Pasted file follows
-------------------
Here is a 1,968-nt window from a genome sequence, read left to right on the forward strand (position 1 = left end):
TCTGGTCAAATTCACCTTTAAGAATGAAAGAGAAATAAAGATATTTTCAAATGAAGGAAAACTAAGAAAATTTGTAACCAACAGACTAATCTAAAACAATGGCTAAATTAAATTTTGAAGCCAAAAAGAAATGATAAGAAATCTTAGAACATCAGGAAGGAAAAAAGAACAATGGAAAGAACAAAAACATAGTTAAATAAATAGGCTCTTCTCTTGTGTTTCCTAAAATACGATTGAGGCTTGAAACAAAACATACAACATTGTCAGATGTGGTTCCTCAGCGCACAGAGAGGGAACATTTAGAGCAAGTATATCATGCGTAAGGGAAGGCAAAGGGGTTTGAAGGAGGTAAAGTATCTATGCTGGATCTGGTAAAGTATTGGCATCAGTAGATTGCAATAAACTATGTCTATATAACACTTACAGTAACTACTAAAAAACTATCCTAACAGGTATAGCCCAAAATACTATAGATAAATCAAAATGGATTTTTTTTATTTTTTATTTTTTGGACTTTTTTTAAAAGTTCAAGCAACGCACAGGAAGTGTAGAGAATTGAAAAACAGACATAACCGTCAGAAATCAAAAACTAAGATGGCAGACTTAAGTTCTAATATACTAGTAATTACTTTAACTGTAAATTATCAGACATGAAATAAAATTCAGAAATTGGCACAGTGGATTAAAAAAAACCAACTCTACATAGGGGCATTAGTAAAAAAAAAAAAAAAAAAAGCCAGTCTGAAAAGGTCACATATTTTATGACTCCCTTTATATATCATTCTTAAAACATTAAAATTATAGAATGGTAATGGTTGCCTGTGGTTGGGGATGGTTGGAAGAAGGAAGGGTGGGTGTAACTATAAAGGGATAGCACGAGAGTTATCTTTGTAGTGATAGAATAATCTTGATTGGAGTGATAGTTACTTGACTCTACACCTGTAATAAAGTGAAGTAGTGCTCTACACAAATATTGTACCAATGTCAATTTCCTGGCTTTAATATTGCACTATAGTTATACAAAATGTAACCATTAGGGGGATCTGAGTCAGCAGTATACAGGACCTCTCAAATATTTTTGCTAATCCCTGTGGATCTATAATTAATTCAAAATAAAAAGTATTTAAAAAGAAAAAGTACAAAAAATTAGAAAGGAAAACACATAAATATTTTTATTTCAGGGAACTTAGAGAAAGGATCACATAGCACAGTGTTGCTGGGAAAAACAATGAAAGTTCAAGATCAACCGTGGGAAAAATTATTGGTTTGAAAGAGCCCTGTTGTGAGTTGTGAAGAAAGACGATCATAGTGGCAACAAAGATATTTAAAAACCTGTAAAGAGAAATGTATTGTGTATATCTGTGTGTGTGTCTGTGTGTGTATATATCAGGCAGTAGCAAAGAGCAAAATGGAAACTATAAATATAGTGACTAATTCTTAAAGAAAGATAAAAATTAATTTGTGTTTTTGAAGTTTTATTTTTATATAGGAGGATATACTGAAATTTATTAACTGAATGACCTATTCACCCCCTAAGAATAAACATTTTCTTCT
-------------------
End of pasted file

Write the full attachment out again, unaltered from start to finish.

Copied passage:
Here is a 1,968-nt window from a genome sequence, read left to right on the forward strand (position 1 = left end):
TCTGGTCAAATTCACCTTTAAGAATGAAAGAGAAATAAAGATATTTTCAAATGAAGGAAAACTAAGAAAATTTGTAACCAACAGACTAATCTAAAACAATGGCTAAATTAAATTTTGAAGCCAAAAAGAAATGATAAGAAATCTTAGAACATCAGGAAGGAAAAAAGAACAATGGAAAGAACAAAAACATAGTTAAATAAATAGGCTCTTCTCTTGTGTTTCCTAAAATACGATTGAGGCTTGAAACAAAACATACAACATTGTCAGATGTGGTTCCTCAGCGCACAGAGAGGGAACATTTAGAGCAAGTATATCATGCGTAAGGGAAGGCAAAGGGGTTTGAAGGAGGTAAAGTATCTATGCTGGATCTGGTAAAGTATTGGCATCAGTAGATTGCAATAAACTATGTCTATATAACACTTACAGTAACTACTAAAAAACTATCCTAACAGGTATAGCCCAAAATACTATAGATAAATCAAAATGGATTTTTTTTATTTTTTATTTTTTGGACTTTTTTTAAAAGTTCAAGCAACGCACAGGAAGTGTAGAGAATTGAAAAACAGACATAACCGTCAGAAATCAAAAACTAAGATGGCAGACTTAAGTTCTAATATACTAGTAATTACTTTAACTGTAAATTATCAGACATGAAATAAAATTCAGAAATTGGCACAGTGGATTAAAAAAAACCAACTCTACATAGGGGCATTAGTAAAAAAAAAAAAAAAAAAAGCCAGTCTGAAAAGGTCACATATTTTATGACTCCCTTTATATATCATTCTTAAAACATTAAAATTATAGAATGGTAATGGTTGCCTGTGGTTGGGGATGGTTGGAAGAAGGAAGGGTGGGTGTAACTATAAAGGGATAGCACGAGAGTTATCTTTGTAGTGATAGAATAATCTTGATTGGAGTGATAGTTACTTGACTCTACACCTGTAATAAAGTGAAGTAGTGCTCTACACAAATATTGTACCAATGTCAATTTCCTGGCTTTAATATTGCACTATAGTTATACAAAATGTAACCATTAGGGGGATCTGAGTCAGCAGTATACAGGACCTCTCAAATATTTTTGCTAATCCCTGTGGATCTATAATTAATTCAAAATAAAAAGTATTTAAAAAGAAAAAGTACAAAAAATTAGAAAGGAAAACACATAAATATTTTTATTTCAGGGAACTTAGAGAAAGGATCACATAGCACAGTGTTGCTGGGAAAAACAATGAAAGTTCAAGATCAACCGTGGGAAAAATTATTGGTTTGAAAGAGCCCTGTTGTGAGTTGTGAAGAAAGACGATCATAGTGGCAACAAAGATATTTAAAAACCTGTAAAGAGAAATGTATTGTGTATATCTGTGTGTGTGTCTGTGTGTGTATATATCAGGCAGTAGCAAAGAGCAAAATGGAAACTATAAATATAGTGACTAATTCTTAAAGAAAGATAAAAATTAATTTGTGTTTTTGAAGTTTTATTTTTATATAGGAGGATATACTGAAATTTATTAACTGAATGACCTATTCACCCCCTAAGAATAAACATTTTCTTCT